Originally, I had implemented the utility in the following manner: when the CN_DRAGOVER message was received, convert each DRAGITEM field to a string and store the resulting structures in a linked list (assuming the list was not already initialized); when the CN_DRAGLEAVE message was received, if the list was not empty, empty the container, add the contents of the linked list to the container, and empty the linked list to prime ourselves for the next drag operation.

This was much too complex. First, it requires that the Common/2 package (containing the linked list routines) be installed on the machine where it is being compiled. Second, why can we not simply insert the records into the container when we receive the CN_DRAGOVER message?

Hmm, good question.

Unnecessary Complexities

My intent was not to "scare" the user by having this information pop up immediately when the mouse moved over the container. However, moving the CN_DRAGLEAVE processing to the end of the CN_DRAGOVER processing as a test revealed that the records, while added to the container, do not get displayed because the direct manipulation operation locks the screen until it is completed. Back to the drawing board.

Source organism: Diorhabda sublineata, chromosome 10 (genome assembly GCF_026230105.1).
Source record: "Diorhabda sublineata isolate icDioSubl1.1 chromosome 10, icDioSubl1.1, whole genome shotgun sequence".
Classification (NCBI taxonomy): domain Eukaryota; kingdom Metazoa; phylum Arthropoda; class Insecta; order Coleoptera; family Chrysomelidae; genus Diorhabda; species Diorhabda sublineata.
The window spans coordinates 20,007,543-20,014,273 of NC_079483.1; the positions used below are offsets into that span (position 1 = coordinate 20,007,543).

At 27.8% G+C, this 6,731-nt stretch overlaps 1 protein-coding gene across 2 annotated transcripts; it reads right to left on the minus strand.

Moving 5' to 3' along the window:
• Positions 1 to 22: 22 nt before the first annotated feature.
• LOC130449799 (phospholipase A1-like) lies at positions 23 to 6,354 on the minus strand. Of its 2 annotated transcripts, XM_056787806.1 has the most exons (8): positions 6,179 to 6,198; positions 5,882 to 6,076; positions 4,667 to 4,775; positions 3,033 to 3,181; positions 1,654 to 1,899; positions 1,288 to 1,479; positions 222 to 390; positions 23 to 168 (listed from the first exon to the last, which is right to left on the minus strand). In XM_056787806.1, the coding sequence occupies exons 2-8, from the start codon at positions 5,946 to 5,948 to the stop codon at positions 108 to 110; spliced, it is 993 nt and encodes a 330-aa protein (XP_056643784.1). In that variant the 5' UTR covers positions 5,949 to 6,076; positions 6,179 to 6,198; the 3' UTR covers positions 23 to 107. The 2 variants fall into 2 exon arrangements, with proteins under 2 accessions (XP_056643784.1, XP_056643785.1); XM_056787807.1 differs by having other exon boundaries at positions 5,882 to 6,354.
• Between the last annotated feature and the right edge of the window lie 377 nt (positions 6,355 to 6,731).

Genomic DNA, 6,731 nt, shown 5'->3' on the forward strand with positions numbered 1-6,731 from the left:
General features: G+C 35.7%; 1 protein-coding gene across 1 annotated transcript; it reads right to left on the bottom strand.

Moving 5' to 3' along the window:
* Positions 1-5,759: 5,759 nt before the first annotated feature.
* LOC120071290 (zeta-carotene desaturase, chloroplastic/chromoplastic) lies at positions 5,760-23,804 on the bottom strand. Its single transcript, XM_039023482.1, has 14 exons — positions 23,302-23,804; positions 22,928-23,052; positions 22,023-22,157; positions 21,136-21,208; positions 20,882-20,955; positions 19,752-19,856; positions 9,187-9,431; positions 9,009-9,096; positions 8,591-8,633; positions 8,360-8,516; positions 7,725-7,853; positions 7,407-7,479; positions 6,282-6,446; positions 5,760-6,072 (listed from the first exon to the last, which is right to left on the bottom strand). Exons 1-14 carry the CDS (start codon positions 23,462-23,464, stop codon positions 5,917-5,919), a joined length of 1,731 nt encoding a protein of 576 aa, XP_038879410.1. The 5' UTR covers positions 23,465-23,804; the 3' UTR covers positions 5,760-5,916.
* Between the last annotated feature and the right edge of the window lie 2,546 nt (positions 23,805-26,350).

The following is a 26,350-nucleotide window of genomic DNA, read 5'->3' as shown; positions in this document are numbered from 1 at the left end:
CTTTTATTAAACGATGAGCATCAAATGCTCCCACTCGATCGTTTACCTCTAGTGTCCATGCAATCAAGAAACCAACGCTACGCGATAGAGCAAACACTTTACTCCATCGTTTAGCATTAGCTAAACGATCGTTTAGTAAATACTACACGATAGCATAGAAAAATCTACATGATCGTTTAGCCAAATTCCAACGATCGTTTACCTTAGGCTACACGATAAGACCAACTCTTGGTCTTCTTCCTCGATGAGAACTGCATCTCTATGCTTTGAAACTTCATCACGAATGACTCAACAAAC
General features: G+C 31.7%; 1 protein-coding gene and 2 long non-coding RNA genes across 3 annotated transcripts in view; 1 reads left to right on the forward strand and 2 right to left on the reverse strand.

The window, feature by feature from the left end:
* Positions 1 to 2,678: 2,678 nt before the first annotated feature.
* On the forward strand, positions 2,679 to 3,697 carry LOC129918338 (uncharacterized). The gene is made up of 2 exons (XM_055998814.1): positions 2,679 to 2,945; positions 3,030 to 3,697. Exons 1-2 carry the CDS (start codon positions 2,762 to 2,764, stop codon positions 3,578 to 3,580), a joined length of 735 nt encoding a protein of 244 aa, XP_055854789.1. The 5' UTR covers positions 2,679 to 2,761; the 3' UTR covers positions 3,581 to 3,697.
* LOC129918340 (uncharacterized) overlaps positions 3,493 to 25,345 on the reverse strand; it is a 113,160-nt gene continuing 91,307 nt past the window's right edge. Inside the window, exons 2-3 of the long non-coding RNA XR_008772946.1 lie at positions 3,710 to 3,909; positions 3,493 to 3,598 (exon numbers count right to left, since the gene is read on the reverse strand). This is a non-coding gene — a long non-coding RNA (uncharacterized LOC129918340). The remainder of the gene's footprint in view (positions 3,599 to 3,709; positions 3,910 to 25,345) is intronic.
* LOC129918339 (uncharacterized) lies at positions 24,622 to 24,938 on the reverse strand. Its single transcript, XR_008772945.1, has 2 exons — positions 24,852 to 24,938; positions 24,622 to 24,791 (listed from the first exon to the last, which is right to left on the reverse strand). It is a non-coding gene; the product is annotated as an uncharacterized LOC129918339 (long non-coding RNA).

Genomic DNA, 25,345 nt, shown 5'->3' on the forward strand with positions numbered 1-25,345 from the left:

The result is what is included as dropme.zip. The source no longer requires Common/2, which results in an executable size that has been halved. Also, the code is less complex, which means it is easier to understand.

For the Container Virgins

If you have never done any programming with the container control, I highly recommend you read the "Programming the Container Control" series (3 parts) in issues 3, 4, and [[Programming the Container Control - Part 3|5] of EDM/2. I will briefly describe the specifics of the interactions with the container here, however.

The container is created using WinCreateWindow() in the WM_CREATE processing and is resized in the WM_SIZE processing to insure that it completely covered the client. The initialization, which also occurs in WM_CREATE, involves allocating the FIELDINFO structures (via a CM_ALLOCDETAILFIELDINFO message), initializing them, and finally inserting them (via a CM_INSERTDETAILFIELDINFO message). Before exiting, the container is set to "detail view" mode (via a CM_SETCNRINFO message) specifying that the column headings should also be displayed.